Scottish/Jamaican | Turkish Cypriot “I identify as a British, mixed-race, Gay Londoner. My mum’s mother is Scottish, Glaswegian. My mum’s father is Jamaican, and I’m quite close with my Jamaican relatives. Although some of them don’t know I’m Gay. My dad’s family are all Turkish Cypriot. My grandad was a solider for the Allied forces and then a chef, and my grandmother was a seamstress.
I grew up in what I know now to be a really diverse community. The up and down fortunes in my parents’ lives meant I was exposed to a mix of traditional working class and middle-class experiences.
I knew I was of mixed ethnicity quite early, maybe 6/7. I think there were obvious differences I was able to recognise. In my Jamaican family, my mum, my auntie, my uncle and I were light skinned, and the rest of my family, including my grandad, were Black; but then in my Turkish family, I was considered Black. So, I think that sort of contrary experience pushed me to figure out I was a mix of things. I think at some point into secondary school, I realised that I was also part Scottish.
There are still bias attitudes without a doubt! I think it ranges from confusion to full out racism. There have been so many times when people have said to me ‘oh, you’re not Scottish’ or, ‘you’re not a proper Turk/Jamaican’ and they diminish aspects of your ethnic make-up or question your right to claim an ethnicity as your own, and normally reveal their own bias perspectives on race.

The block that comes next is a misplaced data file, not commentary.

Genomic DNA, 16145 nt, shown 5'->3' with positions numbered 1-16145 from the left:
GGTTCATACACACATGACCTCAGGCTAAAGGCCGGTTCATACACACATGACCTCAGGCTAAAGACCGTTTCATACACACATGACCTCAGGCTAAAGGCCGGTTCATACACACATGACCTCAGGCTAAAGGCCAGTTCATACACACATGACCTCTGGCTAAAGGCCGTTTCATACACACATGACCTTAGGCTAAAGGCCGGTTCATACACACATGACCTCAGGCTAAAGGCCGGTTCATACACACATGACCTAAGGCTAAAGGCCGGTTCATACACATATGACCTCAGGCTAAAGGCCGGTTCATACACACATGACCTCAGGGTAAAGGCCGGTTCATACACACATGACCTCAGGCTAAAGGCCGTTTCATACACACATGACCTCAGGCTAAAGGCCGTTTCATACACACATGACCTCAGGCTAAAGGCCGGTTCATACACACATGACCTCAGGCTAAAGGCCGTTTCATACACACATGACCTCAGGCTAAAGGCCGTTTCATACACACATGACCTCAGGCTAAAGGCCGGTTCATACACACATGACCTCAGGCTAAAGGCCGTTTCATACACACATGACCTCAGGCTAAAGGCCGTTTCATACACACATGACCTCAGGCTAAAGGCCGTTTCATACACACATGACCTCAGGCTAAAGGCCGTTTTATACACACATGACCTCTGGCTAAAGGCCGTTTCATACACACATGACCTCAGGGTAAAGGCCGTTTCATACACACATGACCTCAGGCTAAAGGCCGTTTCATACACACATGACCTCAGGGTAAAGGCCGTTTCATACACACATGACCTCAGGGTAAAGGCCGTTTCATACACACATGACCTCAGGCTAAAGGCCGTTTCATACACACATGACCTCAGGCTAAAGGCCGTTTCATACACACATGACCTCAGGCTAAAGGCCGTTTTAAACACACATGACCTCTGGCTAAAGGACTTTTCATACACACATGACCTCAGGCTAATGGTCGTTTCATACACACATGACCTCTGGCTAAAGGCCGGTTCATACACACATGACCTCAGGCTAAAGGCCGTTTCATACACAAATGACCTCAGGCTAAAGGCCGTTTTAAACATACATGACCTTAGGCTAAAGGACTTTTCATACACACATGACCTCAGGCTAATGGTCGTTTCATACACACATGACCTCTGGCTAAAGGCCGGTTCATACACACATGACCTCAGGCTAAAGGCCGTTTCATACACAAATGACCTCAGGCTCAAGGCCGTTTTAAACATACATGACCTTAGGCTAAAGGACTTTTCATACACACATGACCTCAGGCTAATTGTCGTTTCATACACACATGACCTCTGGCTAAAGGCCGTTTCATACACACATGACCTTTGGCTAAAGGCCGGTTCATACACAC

Actually, I think stereotypes are most highlighted when people qualify and distinguish between authentic and inauthentic representations of race, based on their misguided perceptions. Not only is it incredibly frustrating when people do this, I think it is also logically inconsistent.
Also, sometimes I get the sense that some people think of mixed-race people as incomplete versions of their constituent ethnicities, and equate this notion of incompleteness, with inability. From this, I think that mixed-race people, especially those with Afro or Caribbean heritage, have to work quite hard to counteract bias attitudes and stereotypes.”#mixedracefaces